“When I was a kid we did not have electricity, but we had a generator. So we took it to the mountain where we tried to find a reception to watch the TV. Rugby is like something that goes through our blood, it does not matter your age. We just climbed the mountain. They are always behind the players when there’s a Fiji game.”

On Thursday, 10,600 miles away from Viti Levu, he recalled these moments to a small group of reporters in Marseille with assistant coach Graham Dewes alongside him.

Dewes was part of the Fiji team which reached the 2007 quarterfinals having scored in that famous win over Wales. They were the last Fiji side to get through to the knockouts, and when they secured that shock in, as chance has it, Botia was watching on from Fiji in his job as a prison officer.

“I think that’s what rugby gave to me. It took me somewhere I didn’t expect to be. I didn’t expect to be working into a prison,” Botia said. “It was not my call.

“Working in a prison is not simple, as we can see from the outside. But working inside is a little bit difficult. You’re dealing with the people who have done something wrong, breaking the rules, the law. So it’s not easy when you are inside there. It’s one of my memories, it’s something that helps me on the rugby field. I know when things are hard, I think about when I start. Life inside is different. Sometimes it encourages me, it’s difficult.”

He played in the Warden’s Sevens side, and caught the eye of the Fiji Sevens legend Waisale Serevi in a local competition and was fast-tracked into the national setup where he played on the world stage. “I played a game and the coach of the warden team found me a small club to play for and they invited me to go and play sevens,” Botia said. “After that I switched my mindset to play rugby sevens until I had an option in 2013. It was my first [Test] for the Flying Fijians and my first game was against Portugal.”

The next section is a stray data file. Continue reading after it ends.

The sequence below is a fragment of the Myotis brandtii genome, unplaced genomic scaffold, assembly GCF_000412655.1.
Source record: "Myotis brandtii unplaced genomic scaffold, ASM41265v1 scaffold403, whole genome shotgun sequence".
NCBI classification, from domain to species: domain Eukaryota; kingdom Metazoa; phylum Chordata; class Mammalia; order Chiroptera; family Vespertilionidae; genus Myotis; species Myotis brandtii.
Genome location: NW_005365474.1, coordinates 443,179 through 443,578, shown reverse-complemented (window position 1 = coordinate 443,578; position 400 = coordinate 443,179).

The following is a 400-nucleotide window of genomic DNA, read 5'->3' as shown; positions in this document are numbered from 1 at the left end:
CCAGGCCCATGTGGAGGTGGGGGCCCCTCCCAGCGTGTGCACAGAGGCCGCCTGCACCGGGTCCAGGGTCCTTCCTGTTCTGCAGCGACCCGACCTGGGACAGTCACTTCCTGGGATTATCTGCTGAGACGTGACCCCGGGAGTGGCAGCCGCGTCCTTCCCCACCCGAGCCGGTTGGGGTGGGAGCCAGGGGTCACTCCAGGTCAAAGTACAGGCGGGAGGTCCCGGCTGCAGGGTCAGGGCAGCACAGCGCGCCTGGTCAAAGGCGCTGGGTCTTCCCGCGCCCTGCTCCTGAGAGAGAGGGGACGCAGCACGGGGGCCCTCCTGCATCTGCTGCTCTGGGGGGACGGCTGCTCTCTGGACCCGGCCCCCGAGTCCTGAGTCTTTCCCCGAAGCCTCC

Botia came on as a second-half substitute in the centres and scored in their 36-13 win in Lisbon. “That gave me a confidence to try to change my mentality to try to focus on the 15. So I worked on it every day in training, and thanks to some of the help of my family and friends and some of the experienced players helped me for my journey.”

In 2014 PROD2 side La Rochelle came calling. “I worked every day, to try to find the right path for me. Luckily, I got a contract to play in France,” he says. “That was part of my dream when I was a kid.” Botia remembers watching Rupeni Caucaunibuca tear it up for Fiji in the 2003 World Cup and then for Agen and Toulouse. Then there was Vilimani Delasau, one of their other stars, who played for Clermont Auvergne, Montauban and Toulouse.